"Thank you, Briar," Tris said, starting to laugh at the image of what Rosethorn might do to him. She looked into her bowl. "What did I do to this? It's all crumbs."
Briar laughed. "Next time, maybe fidget with your napkin. It's less likely to shred." Tris laughed harder, some of her nervous energy dissipating.
Daja entered a few moments later. She glanced at them. "Is this a bad time?" she asked.
"No," said Briar. "We just had a talk, is all. How's that student of yours?"
"Getting better. She only dropped a couple things today." Daja sank with relief onto the bench and grabbed her soup.
Later, that evening, Briar knocked on Tris' door. "Come in," she called. She was curled up on her bed with a book.
"Did you want to meditate together tonight?" he asked. "It's no trouble if you'd rather not."
"Oh, of course," she said. "Just a moment. I've nearly finished this essay."
He waited for her to finish reading, and then they settled on her balcony. Some of the climbing vines that covered their house twined around Briar, eager to greet him. They had been delighted when he started meditating up in Tris' room. Briar delved into the earth and the myriad root systems, exploring how the plants were preparing for winter. Tris cast herself on the winds. Briar returned to himself when a thought occurred to him. He waited for Tris to return.
Slowly, she opened her eyes. "Something strange is happening with the weather," she said. "It doesn't feel like magic, exactly, but I'm not sure yet. I'll see what the Air Temple weathermages say." She paused. "What is it?" she asked at the look in Briar's eyes.
"I had a thought," he said. "You're scared because this is so new, and it feels uncertain. How about..."
"How about what?" Tris asked warily.
"We could get married," Briar offered. "That'd solve the problem. You'd be less scared about the whole thing then."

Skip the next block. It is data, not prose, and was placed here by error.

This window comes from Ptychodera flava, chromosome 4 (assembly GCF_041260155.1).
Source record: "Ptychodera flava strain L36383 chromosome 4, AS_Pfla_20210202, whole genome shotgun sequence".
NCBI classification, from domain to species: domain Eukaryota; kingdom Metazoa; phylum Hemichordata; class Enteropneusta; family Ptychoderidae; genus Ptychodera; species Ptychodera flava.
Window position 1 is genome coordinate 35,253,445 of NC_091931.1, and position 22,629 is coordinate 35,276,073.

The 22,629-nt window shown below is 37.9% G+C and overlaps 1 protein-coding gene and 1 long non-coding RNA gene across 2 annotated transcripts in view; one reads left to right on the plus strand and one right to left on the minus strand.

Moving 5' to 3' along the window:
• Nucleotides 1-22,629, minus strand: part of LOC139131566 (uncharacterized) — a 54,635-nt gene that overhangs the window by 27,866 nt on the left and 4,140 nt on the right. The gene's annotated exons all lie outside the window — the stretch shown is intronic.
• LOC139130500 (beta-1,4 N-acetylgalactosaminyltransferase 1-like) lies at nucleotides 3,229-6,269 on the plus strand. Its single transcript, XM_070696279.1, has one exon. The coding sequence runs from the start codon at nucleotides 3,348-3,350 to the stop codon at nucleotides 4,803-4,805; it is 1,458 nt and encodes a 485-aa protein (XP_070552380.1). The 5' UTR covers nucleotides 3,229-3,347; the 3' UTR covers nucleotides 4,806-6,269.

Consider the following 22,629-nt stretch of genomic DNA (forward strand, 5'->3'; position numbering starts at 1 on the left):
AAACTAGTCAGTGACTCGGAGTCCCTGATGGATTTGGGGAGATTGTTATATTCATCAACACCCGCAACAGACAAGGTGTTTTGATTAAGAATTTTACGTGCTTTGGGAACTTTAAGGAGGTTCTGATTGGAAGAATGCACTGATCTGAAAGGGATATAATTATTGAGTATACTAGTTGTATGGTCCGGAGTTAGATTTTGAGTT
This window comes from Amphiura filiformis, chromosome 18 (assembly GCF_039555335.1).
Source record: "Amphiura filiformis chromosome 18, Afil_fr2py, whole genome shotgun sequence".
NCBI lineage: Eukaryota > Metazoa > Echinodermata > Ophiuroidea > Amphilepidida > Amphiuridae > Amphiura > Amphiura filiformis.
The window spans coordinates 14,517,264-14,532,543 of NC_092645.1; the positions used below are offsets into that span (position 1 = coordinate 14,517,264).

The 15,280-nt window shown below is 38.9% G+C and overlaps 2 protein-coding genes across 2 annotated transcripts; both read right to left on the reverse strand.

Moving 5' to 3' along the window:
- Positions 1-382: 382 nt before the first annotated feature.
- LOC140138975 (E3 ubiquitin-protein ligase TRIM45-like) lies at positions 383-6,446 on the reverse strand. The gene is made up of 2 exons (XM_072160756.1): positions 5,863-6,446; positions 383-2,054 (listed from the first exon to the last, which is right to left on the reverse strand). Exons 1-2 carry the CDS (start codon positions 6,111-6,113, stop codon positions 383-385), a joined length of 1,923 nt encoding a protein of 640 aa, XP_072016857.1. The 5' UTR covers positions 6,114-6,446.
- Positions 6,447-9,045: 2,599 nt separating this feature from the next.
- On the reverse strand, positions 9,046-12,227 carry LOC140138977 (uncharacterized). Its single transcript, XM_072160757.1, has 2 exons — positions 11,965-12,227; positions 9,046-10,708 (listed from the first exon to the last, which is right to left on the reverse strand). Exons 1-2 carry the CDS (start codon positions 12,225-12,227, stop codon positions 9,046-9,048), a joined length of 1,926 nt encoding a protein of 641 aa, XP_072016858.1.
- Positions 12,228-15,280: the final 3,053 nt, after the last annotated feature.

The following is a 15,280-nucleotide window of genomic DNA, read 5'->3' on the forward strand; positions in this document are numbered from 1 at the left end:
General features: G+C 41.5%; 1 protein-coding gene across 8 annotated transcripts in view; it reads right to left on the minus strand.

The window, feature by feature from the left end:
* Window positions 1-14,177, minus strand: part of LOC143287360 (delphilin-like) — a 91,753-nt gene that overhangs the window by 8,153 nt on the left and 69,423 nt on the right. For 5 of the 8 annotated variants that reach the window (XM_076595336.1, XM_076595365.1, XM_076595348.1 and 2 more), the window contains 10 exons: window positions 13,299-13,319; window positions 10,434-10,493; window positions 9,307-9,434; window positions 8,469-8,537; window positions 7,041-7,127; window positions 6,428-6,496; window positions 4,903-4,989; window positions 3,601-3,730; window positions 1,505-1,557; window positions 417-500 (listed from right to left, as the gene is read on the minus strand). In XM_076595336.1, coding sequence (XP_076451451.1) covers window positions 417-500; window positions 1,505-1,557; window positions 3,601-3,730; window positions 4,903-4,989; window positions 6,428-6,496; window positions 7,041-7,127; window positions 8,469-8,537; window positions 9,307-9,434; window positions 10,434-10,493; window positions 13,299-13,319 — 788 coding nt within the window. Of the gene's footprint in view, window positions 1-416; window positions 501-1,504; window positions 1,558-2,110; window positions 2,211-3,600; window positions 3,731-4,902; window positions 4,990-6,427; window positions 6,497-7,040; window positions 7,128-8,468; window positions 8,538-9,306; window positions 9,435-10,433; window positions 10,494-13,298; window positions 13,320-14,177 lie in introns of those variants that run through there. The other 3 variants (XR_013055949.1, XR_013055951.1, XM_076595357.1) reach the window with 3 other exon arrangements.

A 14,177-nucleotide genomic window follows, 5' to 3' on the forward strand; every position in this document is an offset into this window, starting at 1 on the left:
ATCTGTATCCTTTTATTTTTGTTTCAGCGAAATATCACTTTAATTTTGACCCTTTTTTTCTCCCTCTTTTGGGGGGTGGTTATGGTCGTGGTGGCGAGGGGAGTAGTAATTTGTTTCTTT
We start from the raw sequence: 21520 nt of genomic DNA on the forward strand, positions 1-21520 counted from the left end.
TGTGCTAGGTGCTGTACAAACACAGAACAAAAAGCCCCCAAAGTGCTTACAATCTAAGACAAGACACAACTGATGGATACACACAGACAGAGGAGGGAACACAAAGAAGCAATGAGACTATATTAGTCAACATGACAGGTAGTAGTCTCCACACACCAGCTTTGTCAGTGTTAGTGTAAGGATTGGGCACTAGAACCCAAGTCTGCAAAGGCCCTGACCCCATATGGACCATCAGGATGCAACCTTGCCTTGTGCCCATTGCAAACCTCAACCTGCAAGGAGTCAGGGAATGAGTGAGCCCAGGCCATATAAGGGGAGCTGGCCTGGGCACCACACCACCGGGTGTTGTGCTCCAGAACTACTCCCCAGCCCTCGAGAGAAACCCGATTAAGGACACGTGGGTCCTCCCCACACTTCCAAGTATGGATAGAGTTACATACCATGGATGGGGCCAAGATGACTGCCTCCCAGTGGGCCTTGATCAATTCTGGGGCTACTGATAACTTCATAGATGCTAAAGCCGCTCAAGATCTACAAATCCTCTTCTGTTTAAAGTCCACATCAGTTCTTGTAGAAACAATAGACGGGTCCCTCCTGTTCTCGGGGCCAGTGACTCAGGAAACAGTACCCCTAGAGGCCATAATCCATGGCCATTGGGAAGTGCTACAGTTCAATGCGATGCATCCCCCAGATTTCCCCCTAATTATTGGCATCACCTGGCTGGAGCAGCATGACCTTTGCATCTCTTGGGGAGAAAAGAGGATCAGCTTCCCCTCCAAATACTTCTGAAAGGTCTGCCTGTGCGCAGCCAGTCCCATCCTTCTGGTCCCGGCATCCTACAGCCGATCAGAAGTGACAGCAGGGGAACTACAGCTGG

Tris stared at Briar with shock, slightly tinged with outrage, and mingled with relief. "How do you know that?" she demanded.
He tapped his forehead. "I know you, remember? In each other's heads? I just felt what you did about this idea. You're kind of angry at me, but you still like the thought of it."
Tris sighed. "I suppose so. But...what if they don't like it?"
"That's not a problem," Briar argued. "They've already agreed. You know that. Would it help? Would it make this feel less strange? I don't care either way, you know. We're permanent. But my class—marriage doesn't mean the same thing to them as it does to you, and I thought it might help."
Tris thought for a moment. "I think it would," she finally said.
"Then do you want to?" he asked, eyes glinting.
She smiled. "How romantic of you," she teased. "Yes. But can we wait for Niko to come back? I'd like him to be there."
"I'd no more leave him out than I'd leave out Rosethorn," Briar replied, drawing Tris in for a kiss.
Niko arrived in Emelan two weeks after Briar's proposal. He came by Number Six Cheeseman Street before going to Winding Circle.
"Is Trisana Chandler in?" he asked the maid.
"Yes, if you'll wait, I'll go fetch her," the maid said, bobbing a curtsey.
Niko paced while he waited for Tris, robes billowing slightly behind him.
"Niko! I'm so glad you're back in Emelan!" Tris said. She was followed into the room by Chime, who loved Niko and flew straight to him.
"Trisana, how are you?" he asked, automatically stroking Chime's head. "I had the most peculiar vision of the future about you." He frowned at her.
She bit her lip. "Just about me?" she guessed, hoping he wasn't about ready to kill her. "Or was there someone else, too?"
"How did you know?" Niko asked.
Tris was about to remind him that it was her life, and while she didn't specialize in his sort of seeing magic, she was technically a seer, even if she could only see the present and some of the past on the winds, when Briar walked into the room. "Niko, hello!" he said. He glanced at Tris. Did you tell him?
I'm working up to it. He saw a vision, she thought tartly.
Wonder what he saw to put him in such a state, Briar thought, unable to keep from grinning.